- The FMCSA is seeking public comment on potential changes to rules around electronic logging devices, which are required in commercial trucks to track drivers’ hours of service.
- The agency said it is looking to “improve the clarity of current regulations” and address “concerns about the technical specifications raised by industry stakeholders,” according to an advance notice of proposed rulemaking posted Friday. The public comment period ends Nov. 15.
- The FMCSA is asking for comments on five specific areas: applicability to pre-2000 engines, addressing ELD malfunctions, the process for removing ELD products from its list of certified devices, technical specifications, and ELD certification.
The FMCSA is considering updates to its ELD rules nearly five years after implementing the requirements.
More than 400 responses have been posted to the Federal Register since the notice was posted Friday. Many of the comments submitted by drivers and owner-operators as of this week balked at the notion of requiring the tech in older model trucks, in particular, after the agency initially exempted them. More than one driver suggested agency officials spend time behind the wheel of a truck for a better understanding of the challenges drivers face.
CM Jenkins, a self-identified owner-operator of a 1987 379 tractor, said pre-2000 exemptions should continue due to the excessive cost and unreliability of units available for manual engine trucks.
"This is an unreasonable [and] costly issue that will put many small companies [and] owner operators out of business in this day [and] time that is one of the hardest times ever seen in the trucking industry," Jenkins wrote in a comment.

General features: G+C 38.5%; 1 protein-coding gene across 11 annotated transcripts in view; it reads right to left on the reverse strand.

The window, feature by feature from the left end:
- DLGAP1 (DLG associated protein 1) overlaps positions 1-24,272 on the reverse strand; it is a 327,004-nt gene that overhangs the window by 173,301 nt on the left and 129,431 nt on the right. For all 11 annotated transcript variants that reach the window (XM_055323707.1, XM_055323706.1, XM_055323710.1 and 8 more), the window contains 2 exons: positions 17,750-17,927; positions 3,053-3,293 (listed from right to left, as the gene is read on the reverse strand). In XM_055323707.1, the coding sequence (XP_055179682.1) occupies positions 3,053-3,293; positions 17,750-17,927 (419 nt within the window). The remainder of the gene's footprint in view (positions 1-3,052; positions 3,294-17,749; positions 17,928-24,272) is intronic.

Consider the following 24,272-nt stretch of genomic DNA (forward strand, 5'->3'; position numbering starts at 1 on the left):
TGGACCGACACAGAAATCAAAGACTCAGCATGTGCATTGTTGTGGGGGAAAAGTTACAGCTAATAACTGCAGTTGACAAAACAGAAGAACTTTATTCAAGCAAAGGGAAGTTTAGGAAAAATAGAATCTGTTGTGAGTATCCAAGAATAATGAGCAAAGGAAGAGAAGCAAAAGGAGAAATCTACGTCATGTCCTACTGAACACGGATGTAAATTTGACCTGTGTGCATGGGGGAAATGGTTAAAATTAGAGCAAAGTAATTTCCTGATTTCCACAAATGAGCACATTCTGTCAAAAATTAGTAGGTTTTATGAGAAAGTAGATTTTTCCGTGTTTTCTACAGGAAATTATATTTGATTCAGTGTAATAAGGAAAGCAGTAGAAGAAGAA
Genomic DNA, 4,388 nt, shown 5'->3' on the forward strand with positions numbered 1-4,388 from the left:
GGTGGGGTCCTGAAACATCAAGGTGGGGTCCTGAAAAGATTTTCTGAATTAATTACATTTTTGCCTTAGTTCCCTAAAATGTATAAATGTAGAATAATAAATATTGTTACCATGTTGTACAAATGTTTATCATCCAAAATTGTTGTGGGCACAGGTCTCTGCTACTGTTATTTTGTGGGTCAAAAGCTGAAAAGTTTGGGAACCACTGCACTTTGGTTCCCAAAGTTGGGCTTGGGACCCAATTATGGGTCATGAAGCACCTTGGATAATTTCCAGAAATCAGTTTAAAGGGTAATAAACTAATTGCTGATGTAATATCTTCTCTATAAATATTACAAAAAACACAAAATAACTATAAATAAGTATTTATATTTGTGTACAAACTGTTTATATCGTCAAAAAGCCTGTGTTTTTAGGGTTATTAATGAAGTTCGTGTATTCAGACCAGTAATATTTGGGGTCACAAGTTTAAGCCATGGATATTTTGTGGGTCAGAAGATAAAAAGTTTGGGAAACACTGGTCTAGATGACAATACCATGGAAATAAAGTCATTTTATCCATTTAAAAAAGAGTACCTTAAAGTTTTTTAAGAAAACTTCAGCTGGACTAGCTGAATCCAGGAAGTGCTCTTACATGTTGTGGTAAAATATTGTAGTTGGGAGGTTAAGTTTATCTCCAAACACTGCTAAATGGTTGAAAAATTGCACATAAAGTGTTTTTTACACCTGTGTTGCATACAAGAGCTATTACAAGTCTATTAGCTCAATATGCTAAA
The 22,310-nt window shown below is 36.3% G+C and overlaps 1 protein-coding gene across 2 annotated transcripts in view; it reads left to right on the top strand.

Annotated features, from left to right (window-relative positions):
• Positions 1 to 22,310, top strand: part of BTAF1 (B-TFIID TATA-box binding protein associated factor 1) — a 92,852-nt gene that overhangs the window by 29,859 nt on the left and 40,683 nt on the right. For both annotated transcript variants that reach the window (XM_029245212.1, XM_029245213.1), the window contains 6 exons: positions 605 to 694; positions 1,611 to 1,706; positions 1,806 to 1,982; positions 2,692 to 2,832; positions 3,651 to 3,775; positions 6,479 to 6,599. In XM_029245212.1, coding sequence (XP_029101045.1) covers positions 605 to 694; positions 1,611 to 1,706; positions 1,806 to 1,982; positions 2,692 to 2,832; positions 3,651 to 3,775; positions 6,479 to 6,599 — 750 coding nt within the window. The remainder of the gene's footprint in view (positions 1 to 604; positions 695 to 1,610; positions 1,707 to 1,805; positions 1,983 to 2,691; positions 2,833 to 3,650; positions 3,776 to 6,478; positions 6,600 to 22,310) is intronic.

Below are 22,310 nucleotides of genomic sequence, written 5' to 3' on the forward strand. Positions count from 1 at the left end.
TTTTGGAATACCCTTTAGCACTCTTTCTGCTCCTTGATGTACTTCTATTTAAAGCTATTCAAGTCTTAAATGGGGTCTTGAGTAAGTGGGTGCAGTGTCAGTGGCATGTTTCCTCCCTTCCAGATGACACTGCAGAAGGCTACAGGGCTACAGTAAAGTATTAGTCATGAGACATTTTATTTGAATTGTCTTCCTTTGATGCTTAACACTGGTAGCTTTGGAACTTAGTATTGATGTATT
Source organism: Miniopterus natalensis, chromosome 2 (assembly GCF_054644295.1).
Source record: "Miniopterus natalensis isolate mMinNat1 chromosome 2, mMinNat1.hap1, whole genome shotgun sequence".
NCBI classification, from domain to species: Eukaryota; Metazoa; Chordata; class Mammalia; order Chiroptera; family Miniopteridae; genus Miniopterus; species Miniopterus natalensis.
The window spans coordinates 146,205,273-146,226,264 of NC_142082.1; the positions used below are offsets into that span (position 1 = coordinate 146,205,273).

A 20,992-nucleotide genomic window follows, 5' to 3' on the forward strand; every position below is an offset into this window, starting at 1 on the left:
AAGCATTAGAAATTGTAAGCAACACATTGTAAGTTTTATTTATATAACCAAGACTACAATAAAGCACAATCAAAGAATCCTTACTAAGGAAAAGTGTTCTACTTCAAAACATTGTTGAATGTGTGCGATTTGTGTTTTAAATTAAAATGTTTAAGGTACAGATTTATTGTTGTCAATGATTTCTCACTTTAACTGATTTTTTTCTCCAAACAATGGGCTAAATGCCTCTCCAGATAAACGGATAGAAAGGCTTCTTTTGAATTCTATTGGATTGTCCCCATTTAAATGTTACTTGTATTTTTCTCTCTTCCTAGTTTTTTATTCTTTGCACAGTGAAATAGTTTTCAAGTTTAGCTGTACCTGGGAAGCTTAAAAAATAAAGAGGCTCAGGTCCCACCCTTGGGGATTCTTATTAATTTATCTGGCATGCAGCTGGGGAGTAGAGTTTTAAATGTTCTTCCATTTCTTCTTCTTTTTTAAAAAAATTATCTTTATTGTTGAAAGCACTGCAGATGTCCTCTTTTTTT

The Small Business in Transportation Coalition wrote in a letter to U.S. Transportation Secretary Pete Buttigieg on Sept. 18 that ELDs “have not stopped the problem of falsification of logs as FMCSA and Congress [led] the public to believe” would happen.
The industry’s two main advocacy groups are split on the issue of ELDs in general. The Owner-Operator Independent Drivers Association, which lobbied against the 2017 mandate, said that some of the proposed changes could bring benefits.
“The new notice opens the door to improving some aspects of the ELD mandate that have caused operational and compliance problems for thousands of drivers but we oppose any efforts to end the exemption on older trucks,” Jay Grimes, OOIDA director of federal affairs, said in an emailed statement. “This also is a chance for FMCSA to finally establish a legitimate ELD certification process so motor carriers do not have to invest extra capital constantly replacing faulty ELDs.”
The American Trucking Associations supports ELD mandates. HOS-tracking tech is more accurate, easier to access and more difficult to falsify than paper logs, Bill Sullivan, ATA’s executive vice president of advocacy, wrote in a July letter to the FMCSA.
“Arguments against the ELD mandate are arguments in favor of violating the hours-of-service rules,” Sullivan wrote.